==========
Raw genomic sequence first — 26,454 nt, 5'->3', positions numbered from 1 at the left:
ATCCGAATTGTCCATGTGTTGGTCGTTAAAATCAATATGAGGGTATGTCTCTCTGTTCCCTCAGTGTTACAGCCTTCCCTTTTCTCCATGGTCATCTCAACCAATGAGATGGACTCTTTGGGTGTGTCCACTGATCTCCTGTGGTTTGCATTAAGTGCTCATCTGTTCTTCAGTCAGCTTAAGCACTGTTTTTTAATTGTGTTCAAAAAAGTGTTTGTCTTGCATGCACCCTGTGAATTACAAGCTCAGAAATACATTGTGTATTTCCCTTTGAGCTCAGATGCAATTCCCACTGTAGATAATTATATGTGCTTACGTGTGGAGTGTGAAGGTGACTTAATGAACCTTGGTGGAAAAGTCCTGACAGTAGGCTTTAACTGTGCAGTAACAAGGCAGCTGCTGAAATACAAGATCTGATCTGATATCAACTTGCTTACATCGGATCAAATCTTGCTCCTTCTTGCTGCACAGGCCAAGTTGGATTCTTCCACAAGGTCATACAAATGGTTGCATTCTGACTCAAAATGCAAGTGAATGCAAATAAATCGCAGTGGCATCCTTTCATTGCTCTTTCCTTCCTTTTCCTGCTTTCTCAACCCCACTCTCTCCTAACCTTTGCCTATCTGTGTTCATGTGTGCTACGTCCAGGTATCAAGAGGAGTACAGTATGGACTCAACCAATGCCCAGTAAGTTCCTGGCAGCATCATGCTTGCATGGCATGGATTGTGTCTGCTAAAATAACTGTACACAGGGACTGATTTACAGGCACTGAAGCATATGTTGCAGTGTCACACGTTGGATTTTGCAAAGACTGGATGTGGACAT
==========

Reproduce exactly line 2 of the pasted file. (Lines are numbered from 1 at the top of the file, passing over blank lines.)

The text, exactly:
ATCCGAATTGTCCATGTGTTGGTCGTTAAAATCAATATGAGGGTATGTCTCTCTGTTCCCTCAGTGTTACAGCCTTCCCTTTTCTCCATGGTCATCTCAACCAATGAGATGGACTCTTTGGGTGTGTCCACTGATCTCCTGTGGTTTGCATTAAGTGCTCATCTGTTCTTCAGTCAGCTTAAGCACTGTTTTTTAATTGTGTTCAAAAAAGTGTTTGTCTTGCATGCACCCTGTGAATTACAAGCTCAGAAATACATTGTGTATTTCCCTTTGAGCTCAGATGCAATTCCCACTGTAGATAATTATATGTGCTTACGTGTGGAGTGTGAAGGTGACTTAATGAACCTTGGTGGAAAAGTCCTGACAGTAGGCTTTAACTGTGCAGTAACAAGGCAGCTGCTGAAATACAAGATCTGATCTGATATCAACTTGCTTACATCGGATCAAATCTTGCTCCTTCTTGCTGCACAGGCCAAGTTGGATTCTTCCACAAGGTCATACAAATGGTTGCATTCTGACTCAAAATGCAAGTGAATGCAAATAAATCGCAGTGGCATCCTTTCATTGCTCTTTCCTTCCTTTTCCTGCTTTCTCAACCCCACTCTCTCCTAACCTTTGCCTATCTGTGTTCATGTGTGCTACGTCCAGGTATCAAGAGGAGTACAGTATGGACTCAACCAATGCCCAGTAAGTTCCTGGCAGCATCATGCTTGCATGGCATGGATTGTGTCTGCTAAAATAACTGTACACAGGGACTGATTTACAGGCACTGAAGCATATGTTGCAGTGTCACACGTTGGATTTTGCAAAGACTGGATGTGGACAT